thumbnail
Fig 6. The Alu element sequence within RBMX2 gene in intron 3.

Direct repeats or target site duplications (TSDs) are shown in red, A5TACA5 box is shown in orange, and the long poly-A tail is shown in green. The 330 bp deleted sequence is underlined. (a) A structural scheme of an Alu element(21). (b) The sequence of the Alu element on the antisense strand (in relation to the RBMX2 gene) in the GRCh38.p13 primary assembly (>NC_000023.11:130,405,825–130,406,163 Homo sapiens chromosome X). (c) The reverse complement sequence of the Alu element in the GRCh38.p13 primary assembly (>NC_000023.11:c130,406,163–130,405,825 Homo sapiens chromosome X).

https://doi.org/10.1371/journal.pone.0261170.g006

thumbnail
Fig 7. The sequence context of the RBMX2 (11,688bp) gene.

(a) The RBMX2 gene sequence was aligned against itself. The red lines represent sequence homologies between sequences on the same strand, while blue lines represent sequence homologies on the antisense strand. The 330bp Alu element deletion in intron 3 is marked with a black box. (b) The intron 3 sequence is aligned in the RBMX2 gene against itself. Again, the 330bp deletion is marked with a black box. (c) The 330bp deleted Alu element sequence is aligned against itself.

https://doi.org/10.1371/journal.pone.0261170.g007

Altogether, four Alu elements, identified using Dfam, two (AluSx and AluSx1) on the sense and two (AlueYa5 and AluJr) on the antisense strand, are found in intron 3 of the RBMX2 gene (see Table 1). The consecutive opposite Alu elements (AluSx, AluYa5, AluSx1 and AluJr) with reference-like sequences would be expected to form hairpin loops in pre-mRNA as shown in Fig 8A, however at the DNA level, given the close proximity of the Alu elements, these may form a G quadruplex structure (Fig 8B). The homology between the four Alu elements can clearly be seen in Fig 8C, when comparing the sequence of the three reference-like Alu elements in intron 3 to the highlighted Alu element.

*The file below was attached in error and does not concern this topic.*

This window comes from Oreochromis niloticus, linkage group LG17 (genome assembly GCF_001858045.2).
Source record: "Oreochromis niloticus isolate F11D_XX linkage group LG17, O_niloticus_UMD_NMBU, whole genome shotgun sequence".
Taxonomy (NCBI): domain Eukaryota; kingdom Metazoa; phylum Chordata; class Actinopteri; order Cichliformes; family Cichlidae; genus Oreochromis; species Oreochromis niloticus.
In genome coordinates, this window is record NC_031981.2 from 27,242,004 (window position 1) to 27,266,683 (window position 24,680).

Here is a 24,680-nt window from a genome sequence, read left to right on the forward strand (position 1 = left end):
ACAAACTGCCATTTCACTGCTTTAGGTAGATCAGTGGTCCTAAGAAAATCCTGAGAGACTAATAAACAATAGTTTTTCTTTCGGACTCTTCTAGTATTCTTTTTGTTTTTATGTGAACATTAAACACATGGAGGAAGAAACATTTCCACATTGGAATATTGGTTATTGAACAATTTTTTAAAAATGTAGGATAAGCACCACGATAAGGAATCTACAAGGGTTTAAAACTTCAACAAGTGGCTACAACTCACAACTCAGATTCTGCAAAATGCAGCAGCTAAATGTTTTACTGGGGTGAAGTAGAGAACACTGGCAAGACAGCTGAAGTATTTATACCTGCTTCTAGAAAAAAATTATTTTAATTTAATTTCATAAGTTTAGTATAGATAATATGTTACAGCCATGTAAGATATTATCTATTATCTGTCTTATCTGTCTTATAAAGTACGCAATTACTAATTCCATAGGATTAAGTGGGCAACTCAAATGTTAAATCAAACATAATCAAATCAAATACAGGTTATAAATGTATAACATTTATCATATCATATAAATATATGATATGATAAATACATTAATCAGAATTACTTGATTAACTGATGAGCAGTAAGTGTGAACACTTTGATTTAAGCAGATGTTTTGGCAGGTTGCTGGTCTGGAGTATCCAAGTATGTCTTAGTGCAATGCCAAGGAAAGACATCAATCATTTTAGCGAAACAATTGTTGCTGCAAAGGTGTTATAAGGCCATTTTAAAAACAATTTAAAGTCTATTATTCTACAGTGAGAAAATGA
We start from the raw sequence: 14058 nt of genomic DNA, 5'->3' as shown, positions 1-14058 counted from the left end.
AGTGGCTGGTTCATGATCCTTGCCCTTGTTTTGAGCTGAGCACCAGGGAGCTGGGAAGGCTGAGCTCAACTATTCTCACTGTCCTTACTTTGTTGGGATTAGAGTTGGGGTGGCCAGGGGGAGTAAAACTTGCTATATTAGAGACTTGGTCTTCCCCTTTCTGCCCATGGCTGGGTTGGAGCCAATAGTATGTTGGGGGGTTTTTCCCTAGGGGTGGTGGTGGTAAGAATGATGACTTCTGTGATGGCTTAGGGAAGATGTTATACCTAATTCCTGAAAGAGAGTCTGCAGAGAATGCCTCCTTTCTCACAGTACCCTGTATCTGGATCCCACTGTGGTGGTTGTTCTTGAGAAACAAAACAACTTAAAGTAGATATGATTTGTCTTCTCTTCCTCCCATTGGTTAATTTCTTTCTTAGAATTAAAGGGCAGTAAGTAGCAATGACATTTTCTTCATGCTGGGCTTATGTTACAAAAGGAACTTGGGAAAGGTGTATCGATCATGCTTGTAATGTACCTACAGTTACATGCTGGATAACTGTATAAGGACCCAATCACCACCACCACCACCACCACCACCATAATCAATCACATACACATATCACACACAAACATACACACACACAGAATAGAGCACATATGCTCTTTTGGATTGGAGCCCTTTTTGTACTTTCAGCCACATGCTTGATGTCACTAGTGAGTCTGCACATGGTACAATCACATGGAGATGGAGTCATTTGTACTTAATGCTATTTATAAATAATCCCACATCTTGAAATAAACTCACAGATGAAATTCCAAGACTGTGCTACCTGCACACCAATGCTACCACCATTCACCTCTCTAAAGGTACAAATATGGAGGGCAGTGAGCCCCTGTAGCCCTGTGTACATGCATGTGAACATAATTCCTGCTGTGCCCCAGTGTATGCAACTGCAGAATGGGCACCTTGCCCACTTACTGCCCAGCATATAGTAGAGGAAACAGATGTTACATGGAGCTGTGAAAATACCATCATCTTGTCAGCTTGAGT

thumbnail
Fig 8. A schematic of the secondary structure of intron 3 in the RBMX2 gene.

Altogether four Alu elements can be found within this intron. The gray boxes represent reference like Alu elements while the blue Alu box represents the Alu element with the 330bp deletion. The sense and antisense strands are marked with a plus and minus sign, respectively. (a) The pre-mRNA secondary loops are shown for the Alu elements of opposite orientation. (b) A DNA Alu G-quadruplex structure is shown as described by Larsen et al 2018(22). (c) The full extent of the homologies between the Alu elements and the RBMX2 gene intron 3 sequence are shown in this dotplot. The black arrows indicate the start and end positions of the Alu element with the 330bp deletion.